TAMPA, Fla. (WFLA) — YouTube announced a new set of vaccine misinformation content guidelines in a morning blog post, creating new rules for content that casts doubts on the safety and efficacy of COVID-19 vaccines.
The post on the company’s blog site is titled “Managing harmful vaccine content on YouTube” and announced what the video site called an expansion of medical misinformation policies.
The new guidelines direct content creators to not post content that “includes harmful misinformation about currently approved and administered vaccines” on topics such as vaccine safety, efficacy of vaccines and the ingredients in vaccines.
It’s a continuation of YouTube’s efforts to “prohibit certain types of medical misinformation.” The company announcement says the guidelines are similar to other content rules they’ve used in the past, such as removing content that “promotes harmful remedies” like drinking turpentine to cure illness.
In the past year, YouTube says it has removed more than 130,000 videos for breaking their COVID-19 vaccine policies, and created 10 new policies to handle the misinformation problem.
Now, the expanded rules will be targeted at “content that falsely alleges that approved vaccines are dangerous and cause chronic health effects.”
The guidelines on vaccine misinformation
The YouTube guideline page breaks down what it means for each of those three topics and provides examples of the content it refers to.
From the guidelines:
- Vaccine safety: content alleging that vaccines cause chronic side effects, outside of rare side effects that are recognized by health authorities
- Efficacy of vaccines: content claiming that vaccines do not reduce transmission or contraction of disease
- Ingredients in vaccines: content misrepresenting the substances contained in vaccines
As far as examples, YouTube mentioned claims about vaccines not having effects on contracting illnesses, containing substances or devices to track or identify recipients, containing items not on their ingredient lists, vaccines altering someone’s DNA, causing autism or causing chronic side effects like cancer or diabetes were just a few of the types of content not allowed on YouTube from the updated policy.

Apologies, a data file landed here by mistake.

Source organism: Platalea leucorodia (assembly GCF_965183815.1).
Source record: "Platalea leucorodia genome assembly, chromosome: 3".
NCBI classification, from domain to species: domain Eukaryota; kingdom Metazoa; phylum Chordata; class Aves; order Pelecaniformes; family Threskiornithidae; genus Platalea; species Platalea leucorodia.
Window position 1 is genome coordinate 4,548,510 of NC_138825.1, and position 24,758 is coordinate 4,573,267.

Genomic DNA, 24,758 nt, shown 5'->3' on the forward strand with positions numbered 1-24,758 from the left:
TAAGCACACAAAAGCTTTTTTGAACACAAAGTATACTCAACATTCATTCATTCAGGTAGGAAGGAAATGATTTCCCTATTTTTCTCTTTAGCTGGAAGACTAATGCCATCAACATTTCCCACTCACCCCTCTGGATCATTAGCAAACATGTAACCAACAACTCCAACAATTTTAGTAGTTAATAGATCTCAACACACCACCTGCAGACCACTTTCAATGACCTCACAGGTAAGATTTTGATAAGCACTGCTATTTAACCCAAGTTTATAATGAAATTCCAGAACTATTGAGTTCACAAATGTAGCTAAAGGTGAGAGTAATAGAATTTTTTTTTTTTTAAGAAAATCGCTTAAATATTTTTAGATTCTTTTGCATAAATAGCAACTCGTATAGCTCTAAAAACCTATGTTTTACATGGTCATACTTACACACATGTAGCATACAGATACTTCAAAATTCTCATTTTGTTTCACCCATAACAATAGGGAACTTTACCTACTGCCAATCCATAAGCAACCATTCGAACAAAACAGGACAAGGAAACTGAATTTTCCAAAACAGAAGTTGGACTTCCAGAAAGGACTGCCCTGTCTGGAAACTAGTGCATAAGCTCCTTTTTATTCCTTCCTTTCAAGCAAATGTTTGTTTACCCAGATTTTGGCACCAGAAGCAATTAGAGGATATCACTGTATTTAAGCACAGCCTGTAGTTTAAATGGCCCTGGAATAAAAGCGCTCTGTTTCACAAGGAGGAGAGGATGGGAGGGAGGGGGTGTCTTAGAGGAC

Still, the content policy change does state that some content that violates the new misinformation policies might be allowed if it includes additional context in the video, audio, title or description. However, it’s not a blanket statement to say anything that could be potentially harmful as long as the context is included.
“This is not a free pass to promote misinformation. Additional context may include countervailing views from local health authorities or medical experts,” according to the policy.
The company also reserves the right to allow exceptions to the misinformation guidelines, in the cases of content that is made “to condemn, dispute, or satirize misinformation that violates our policies.” YouTube will also allow for potential exceptions in cases of people showing their personal experiences with vaccines, whether firsthand or from members of creators’ families.
That being said, YouTube made it clear that while sharing experiences is allowed, “we recognize there is a difference between sharing personal experiences and promoting misinformation about vaccines. To address this balance, we will still remove content or channels if they include other policy violations or demonstrate a pattern of promoting vaccine misinformation.”
Consequences for violating guidelines
Content creators who violate the new rules will be subject to a 90-day, three-strike policy.
For a first violation, the offending content will be removed and the content creator will receive an email to let them know. If it’s their first time violating YouTube’s rules, they’ll also get a warning and will avoid a channel penalty.
However, if it’s not the first time a channel or creator has violated the site’s community guidelines, YouTube might issue a strike against the channel. If it gets three strikes over three months, the channel will be terminated.
If a single case of violation is severe enough or if the channel itself is “dedicated to a policy violation,” YouTube may terminate the channel upon a first offense.
The company says the new guidelines are also intended to remove content that promotes “vaccine hesitancy,” even if it comes in a personal testimonial.
Explaining the overall goal of the updated guidelines, YouTube’s blog reads in part:
All of this complements our ongoing work to raise up authoritative health information on our platform and connect people with credible, quality health content and sources.
Today’s policy update is an important step to address vaccine and health misinformation on our platform, and we’ll continue to invest across the board in the policies and products that bring high quality information to our viewers and the entire YouTube community.YouTube announces new rules about Managing harmful vaccine content on YouTube